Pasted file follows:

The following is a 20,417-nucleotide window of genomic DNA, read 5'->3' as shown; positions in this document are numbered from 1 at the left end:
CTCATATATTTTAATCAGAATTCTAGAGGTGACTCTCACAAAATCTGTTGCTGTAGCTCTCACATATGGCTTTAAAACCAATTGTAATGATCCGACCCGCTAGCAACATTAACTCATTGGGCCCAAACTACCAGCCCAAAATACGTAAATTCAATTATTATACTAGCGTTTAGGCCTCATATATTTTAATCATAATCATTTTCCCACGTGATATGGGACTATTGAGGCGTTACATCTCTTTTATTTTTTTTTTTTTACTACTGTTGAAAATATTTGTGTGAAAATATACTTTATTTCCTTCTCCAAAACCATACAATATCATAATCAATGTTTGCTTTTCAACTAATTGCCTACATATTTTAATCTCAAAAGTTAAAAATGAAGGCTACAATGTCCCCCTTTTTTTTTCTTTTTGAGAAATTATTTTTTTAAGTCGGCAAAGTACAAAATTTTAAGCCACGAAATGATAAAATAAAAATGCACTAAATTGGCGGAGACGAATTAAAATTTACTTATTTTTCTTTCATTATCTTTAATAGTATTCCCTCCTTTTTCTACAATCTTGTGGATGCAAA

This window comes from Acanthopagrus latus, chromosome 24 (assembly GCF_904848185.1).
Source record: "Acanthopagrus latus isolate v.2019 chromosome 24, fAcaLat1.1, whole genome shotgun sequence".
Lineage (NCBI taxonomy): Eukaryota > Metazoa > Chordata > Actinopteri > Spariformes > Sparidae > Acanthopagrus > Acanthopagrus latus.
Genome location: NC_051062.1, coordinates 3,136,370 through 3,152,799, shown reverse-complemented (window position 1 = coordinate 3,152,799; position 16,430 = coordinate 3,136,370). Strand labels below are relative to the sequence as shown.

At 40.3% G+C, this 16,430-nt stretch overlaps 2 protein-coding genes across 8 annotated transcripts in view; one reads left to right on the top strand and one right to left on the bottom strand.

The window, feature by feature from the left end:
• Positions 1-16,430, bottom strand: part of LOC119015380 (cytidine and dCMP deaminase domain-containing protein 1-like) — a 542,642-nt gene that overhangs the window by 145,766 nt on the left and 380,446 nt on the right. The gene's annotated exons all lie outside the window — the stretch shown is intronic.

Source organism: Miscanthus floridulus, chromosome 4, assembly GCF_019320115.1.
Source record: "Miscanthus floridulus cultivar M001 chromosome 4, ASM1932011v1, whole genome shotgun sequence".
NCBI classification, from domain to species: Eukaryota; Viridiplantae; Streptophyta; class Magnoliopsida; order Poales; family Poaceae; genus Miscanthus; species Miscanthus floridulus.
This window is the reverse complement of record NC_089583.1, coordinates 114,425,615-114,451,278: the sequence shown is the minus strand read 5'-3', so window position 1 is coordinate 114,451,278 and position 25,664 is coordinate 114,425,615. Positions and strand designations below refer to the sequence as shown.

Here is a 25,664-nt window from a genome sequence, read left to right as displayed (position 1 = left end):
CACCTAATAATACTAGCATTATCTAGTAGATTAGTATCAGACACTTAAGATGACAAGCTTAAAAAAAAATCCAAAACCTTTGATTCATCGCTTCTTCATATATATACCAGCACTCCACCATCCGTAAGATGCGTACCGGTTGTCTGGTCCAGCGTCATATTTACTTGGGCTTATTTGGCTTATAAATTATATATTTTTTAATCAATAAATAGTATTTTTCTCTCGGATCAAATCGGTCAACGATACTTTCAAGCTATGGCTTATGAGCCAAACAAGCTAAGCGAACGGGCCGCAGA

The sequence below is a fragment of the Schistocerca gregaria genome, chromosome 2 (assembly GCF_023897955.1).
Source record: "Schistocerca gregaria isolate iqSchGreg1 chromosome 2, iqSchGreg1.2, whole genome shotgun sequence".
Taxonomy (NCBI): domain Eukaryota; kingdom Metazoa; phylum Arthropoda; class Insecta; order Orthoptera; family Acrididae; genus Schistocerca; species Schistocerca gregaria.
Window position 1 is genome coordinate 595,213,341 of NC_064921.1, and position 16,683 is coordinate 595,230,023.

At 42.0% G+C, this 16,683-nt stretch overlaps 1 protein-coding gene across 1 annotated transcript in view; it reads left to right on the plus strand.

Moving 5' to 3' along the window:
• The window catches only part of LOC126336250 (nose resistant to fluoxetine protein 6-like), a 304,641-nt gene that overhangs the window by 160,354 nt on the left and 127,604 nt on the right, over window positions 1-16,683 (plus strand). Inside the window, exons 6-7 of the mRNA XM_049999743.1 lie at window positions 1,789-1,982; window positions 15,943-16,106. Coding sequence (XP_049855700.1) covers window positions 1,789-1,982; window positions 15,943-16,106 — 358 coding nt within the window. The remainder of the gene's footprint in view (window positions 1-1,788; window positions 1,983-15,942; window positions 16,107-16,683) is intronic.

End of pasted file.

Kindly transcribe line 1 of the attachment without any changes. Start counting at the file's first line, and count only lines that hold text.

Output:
The following is a 20,417-nucleotide window of genomic DNA, read 5'->3' as shown; positions in this document are numbered from 1 at the left end: